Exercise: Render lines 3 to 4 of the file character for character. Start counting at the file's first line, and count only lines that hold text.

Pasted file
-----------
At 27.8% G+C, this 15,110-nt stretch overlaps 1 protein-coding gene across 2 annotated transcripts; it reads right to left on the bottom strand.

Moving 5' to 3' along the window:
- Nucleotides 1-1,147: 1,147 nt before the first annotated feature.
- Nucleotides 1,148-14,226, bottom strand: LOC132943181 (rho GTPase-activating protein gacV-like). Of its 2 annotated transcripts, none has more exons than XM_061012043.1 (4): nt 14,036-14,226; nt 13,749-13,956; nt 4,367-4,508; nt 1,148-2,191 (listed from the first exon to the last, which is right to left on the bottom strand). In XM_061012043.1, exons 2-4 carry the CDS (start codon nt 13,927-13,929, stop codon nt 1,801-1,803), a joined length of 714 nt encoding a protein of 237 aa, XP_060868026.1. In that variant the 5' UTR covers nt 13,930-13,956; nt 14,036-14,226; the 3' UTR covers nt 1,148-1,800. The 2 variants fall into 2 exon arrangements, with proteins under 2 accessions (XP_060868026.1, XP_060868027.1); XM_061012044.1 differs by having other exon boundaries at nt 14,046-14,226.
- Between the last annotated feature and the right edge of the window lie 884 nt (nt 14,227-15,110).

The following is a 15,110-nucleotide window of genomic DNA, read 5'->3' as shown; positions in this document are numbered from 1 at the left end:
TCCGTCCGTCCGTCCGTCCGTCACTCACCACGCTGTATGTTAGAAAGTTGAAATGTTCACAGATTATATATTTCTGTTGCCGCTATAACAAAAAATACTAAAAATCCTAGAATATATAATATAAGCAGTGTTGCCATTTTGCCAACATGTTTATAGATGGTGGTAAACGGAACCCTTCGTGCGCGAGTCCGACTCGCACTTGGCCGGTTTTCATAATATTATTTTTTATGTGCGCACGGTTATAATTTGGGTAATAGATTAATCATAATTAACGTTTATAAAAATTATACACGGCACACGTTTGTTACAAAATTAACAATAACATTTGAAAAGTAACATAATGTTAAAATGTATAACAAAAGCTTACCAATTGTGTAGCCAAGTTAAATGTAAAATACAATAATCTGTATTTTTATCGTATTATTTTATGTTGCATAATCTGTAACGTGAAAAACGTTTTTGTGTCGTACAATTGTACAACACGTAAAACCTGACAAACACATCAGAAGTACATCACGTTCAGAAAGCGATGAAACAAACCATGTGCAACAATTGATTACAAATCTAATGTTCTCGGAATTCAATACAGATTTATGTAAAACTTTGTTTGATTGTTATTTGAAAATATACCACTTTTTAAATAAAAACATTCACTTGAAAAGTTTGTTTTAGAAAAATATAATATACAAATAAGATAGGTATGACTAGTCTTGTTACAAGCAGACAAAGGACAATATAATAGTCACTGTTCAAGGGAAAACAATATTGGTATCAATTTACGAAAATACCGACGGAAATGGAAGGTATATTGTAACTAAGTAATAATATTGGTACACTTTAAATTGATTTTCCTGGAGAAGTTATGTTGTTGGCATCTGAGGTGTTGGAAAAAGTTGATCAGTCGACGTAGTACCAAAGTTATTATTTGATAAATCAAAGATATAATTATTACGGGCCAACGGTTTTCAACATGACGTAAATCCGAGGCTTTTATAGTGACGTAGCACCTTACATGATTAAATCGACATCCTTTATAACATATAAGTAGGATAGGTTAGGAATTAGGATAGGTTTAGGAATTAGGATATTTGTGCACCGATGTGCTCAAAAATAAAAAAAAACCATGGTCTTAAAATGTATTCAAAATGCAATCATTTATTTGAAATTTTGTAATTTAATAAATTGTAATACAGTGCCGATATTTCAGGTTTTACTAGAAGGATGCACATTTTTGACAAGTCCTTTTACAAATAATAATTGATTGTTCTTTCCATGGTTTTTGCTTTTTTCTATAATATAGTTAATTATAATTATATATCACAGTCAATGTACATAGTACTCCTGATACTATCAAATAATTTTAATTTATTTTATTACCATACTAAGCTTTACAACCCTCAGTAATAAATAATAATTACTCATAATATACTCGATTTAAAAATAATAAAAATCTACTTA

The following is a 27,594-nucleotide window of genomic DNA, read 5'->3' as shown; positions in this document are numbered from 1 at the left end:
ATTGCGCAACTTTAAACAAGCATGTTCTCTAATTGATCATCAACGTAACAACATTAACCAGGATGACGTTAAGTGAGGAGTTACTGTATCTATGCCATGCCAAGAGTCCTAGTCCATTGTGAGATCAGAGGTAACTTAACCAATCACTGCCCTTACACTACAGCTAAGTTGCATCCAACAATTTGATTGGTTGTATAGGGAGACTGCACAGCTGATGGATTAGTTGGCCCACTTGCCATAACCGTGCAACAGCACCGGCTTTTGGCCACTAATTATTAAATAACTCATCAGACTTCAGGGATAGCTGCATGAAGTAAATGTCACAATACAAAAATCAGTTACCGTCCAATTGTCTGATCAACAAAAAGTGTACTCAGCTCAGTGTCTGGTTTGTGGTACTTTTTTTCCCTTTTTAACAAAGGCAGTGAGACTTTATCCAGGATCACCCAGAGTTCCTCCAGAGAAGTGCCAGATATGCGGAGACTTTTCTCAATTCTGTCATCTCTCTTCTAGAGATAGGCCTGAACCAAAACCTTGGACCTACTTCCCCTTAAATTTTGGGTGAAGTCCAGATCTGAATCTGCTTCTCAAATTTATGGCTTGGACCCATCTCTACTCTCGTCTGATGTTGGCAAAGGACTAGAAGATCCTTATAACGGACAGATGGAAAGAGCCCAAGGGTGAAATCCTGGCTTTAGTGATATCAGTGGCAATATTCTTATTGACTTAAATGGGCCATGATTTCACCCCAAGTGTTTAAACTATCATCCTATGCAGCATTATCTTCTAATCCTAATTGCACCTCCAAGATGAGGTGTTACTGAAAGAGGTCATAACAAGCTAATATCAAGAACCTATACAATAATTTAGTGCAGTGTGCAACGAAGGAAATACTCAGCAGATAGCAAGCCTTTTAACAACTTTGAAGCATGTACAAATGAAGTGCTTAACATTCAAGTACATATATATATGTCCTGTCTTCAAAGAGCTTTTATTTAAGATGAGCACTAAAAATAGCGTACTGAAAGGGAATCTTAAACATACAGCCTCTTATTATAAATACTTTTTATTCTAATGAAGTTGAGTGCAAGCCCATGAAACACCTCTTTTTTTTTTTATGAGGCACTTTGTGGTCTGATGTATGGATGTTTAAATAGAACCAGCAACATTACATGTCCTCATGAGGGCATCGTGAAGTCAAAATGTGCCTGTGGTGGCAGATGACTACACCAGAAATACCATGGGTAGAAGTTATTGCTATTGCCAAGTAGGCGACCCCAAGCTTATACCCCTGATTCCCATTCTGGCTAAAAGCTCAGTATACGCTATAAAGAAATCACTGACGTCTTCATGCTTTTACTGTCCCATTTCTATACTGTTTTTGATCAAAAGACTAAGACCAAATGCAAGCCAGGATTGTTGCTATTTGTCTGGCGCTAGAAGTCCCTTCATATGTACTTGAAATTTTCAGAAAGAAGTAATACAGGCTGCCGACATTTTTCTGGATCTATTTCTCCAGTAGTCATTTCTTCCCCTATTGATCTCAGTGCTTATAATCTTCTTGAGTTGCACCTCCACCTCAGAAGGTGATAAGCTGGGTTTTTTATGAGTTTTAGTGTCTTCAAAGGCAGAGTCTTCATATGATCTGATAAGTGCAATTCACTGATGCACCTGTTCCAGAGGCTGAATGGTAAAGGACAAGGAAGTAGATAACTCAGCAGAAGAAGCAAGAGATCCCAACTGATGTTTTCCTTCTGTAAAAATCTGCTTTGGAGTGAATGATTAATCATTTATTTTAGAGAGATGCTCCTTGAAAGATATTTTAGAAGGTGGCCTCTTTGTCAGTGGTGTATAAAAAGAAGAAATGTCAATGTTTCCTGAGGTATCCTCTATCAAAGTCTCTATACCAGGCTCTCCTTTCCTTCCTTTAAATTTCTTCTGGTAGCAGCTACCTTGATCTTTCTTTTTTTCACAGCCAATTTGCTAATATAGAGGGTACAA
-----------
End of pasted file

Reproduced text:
- Nucleotides 1-1,147: 1,147 nt before the first annotated feature.
- Nucleotides 1,148-14,226, bottom strand: LOC132943181 (rho GTPase-activating protein gacV-like). Of its 2 annotated transcripts, none has more exons than XM_061012043.1 (4): nt 14,036-14,226; nt 13,749-13,956; nt 4,367-4,508; nt 1,148-2,191 (listed from the first exon to the last, which is right to left on the bottom strand). In XM_061012043.1, exons 2-4 carry the CDS (start codon nt 13,927-13,929, stop codon nt 1,801-1,803), a joined length of 714 nt encoding a protein of 237 aa, XP_060868026.1. In that variant the 5' UTR covers nt 13,930-13,956; nt 14,036-14,226; the 3' UTR covers nt 1,148-1,800. The 2 variants fall into 2 exon arrangements, with proteins under 2 accessions (XP_060868026.1, XP_060868027.1); XM_061012044.1 differs by having other exon boundaries at nt 14,046-14,226.